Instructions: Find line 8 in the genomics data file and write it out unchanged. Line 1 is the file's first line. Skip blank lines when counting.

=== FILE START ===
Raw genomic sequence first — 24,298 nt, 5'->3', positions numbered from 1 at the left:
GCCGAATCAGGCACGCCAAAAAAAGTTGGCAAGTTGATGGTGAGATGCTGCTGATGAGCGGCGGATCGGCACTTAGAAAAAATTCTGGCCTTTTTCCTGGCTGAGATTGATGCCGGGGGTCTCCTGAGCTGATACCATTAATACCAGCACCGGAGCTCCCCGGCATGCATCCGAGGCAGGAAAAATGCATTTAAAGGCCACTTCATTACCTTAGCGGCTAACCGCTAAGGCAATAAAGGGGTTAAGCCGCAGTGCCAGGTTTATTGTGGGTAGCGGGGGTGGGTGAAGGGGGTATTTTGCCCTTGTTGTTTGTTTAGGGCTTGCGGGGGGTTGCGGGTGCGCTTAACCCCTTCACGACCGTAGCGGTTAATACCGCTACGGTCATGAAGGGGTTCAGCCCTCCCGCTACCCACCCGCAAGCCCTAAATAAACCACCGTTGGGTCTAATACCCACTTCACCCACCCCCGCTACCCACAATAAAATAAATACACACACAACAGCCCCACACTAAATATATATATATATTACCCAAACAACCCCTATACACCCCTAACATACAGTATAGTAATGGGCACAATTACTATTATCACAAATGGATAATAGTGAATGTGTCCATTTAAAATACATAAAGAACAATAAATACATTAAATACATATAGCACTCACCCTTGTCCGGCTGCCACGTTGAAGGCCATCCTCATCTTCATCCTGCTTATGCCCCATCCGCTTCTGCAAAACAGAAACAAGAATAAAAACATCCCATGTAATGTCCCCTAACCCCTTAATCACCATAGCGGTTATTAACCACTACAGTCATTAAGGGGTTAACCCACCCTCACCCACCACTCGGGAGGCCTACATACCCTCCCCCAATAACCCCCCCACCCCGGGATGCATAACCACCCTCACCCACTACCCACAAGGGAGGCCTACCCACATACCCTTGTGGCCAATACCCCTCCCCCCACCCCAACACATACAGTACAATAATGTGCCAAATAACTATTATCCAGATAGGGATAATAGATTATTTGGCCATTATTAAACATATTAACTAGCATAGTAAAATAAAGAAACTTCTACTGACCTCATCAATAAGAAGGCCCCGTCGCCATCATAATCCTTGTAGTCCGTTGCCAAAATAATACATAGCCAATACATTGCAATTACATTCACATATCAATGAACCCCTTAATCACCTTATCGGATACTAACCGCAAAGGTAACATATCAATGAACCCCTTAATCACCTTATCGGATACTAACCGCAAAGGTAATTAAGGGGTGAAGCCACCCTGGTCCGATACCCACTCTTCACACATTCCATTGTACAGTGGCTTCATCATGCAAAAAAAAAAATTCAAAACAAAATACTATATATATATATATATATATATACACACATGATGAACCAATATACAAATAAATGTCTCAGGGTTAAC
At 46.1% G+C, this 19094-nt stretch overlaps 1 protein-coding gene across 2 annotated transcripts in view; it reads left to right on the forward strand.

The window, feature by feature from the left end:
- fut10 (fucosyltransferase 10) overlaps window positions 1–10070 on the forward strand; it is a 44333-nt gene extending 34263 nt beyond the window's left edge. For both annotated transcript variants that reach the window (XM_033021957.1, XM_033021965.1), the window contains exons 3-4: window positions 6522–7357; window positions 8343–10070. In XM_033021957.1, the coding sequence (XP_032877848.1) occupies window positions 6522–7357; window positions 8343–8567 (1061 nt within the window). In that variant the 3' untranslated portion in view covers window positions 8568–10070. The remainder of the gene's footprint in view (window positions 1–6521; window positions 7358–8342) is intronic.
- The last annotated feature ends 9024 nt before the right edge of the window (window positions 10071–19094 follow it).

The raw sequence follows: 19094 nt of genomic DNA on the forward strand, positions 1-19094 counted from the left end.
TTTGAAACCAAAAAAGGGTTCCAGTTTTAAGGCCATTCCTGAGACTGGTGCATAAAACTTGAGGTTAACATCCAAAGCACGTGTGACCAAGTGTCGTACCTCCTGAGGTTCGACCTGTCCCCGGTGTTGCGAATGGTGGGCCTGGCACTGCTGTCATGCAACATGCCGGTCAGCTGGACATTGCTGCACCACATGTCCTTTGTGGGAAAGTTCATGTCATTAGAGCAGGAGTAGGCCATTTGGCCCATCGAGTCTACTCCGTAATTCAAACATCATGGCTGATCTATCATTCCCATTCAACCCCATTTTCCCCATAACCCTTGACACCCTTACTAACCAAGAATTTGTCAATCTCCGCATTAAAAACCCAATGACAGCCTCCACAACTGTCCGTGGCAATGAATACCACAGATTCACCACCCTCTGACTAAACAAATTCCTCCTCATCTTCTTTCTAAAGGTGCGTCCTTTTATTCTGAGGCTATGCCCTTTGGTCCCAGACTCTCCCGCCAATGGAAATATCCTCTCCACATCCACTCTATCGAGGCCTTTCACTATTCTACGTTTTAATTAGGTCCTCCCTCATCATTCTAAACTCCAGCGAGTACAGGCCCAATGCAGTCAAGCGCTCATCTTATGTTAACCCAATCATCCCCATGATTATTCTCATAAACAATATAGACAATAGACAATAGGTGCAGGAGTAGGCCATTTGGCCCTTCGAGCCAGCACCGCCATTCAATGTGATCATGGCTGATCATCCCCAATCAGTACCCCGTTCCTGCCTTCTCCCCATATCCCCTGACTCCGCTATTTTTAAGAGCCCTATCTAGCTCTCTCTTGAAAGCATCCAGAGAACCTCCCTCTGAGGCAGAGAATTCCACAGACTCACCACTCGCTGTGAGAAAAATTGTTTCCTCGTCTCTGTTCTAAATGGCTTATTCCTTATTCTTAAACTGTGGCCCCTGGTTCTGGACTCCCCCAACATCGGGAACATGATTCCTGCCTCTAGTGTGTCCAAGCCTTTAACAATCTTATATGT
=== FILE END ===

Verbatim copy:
TTTGAAACCAAAAAAGGGTTCCAGTTTTAAGGCCATTCCTGAGACTGGTGCATAAAACTTGAGGTTAACATCCAAAGCACGTGTGACCAAGTGTCGTACCTCCTGAGGTTCGACCTGTCCCCGGTGTTGCGAATGGTGGGCCTGGCACTGCTGTCATGCAACATGCCGGTCAGCTGGACATTGCTGCACCACATGTCCTTTGTGGGAAAGTTCATGTCATTAGAGCAGGAGTAGGCCATTTGGCCCATCGAGTCTACTCCGTAATTCAAACATCATGGCTGATCTATCATTCCCATTCAACCCCATTTTCCCCATAACCCTTGACACCCTTACTAACCAAGAATTTGTCAATCTCCGCATTAAAAACCCAATGACAGCCTCCACAACTGTCCGTGGCAATGAATACCACAGATTCACCACCCTCTGACTAAACAAATTCCTCCTCATCTTCTTTCTAAAGGTGCGTCCTTTTATTCTGAGGCTATGCCCTTTGGTCCCAGACTCTCCCGCCAATGGAAATATCCTCTCCACATCCACTCTATCGAGGCCTTTCACTATTCTACGTTTTAATTAGGTCCTCCCTCATCATTCTAAACTCCAGCGAGTACAGGCCCAATGCAGTCAAGCGCTCATCTTATGTTAACCCAATCATCCCCATGATTATTCTCATAAACAATATAGACAATAGACAATAGGTGCAGGAGTAGGCCATTTGGCCCTTCGAGCCAGCACCGCCATTCAATGTGATCATGGCTGATCATCCCCAATCAGTACCCCGTTCCTGCCTTCTCCCCATATCCCCTGACTCCGCTATTTTTAAGAGCCCTATCTAGCTCTCTCTTGAAAGCATCCAGAGAACCTCCCTCTGAGGCAGAGAATTCCACAGACTCACCACTCGCTGTGAGAAAAATTGTTTCCTCGTCTCTGTTCTAAATGGCTTATTCCTTATTCTTAAACTGTGGCCCCTGGTTCTGGACTCCCCCAACATCGGGAACATGATTCCTGCCTCTAGTGTGTCCAAGCCTTTAACAATCTTATATGT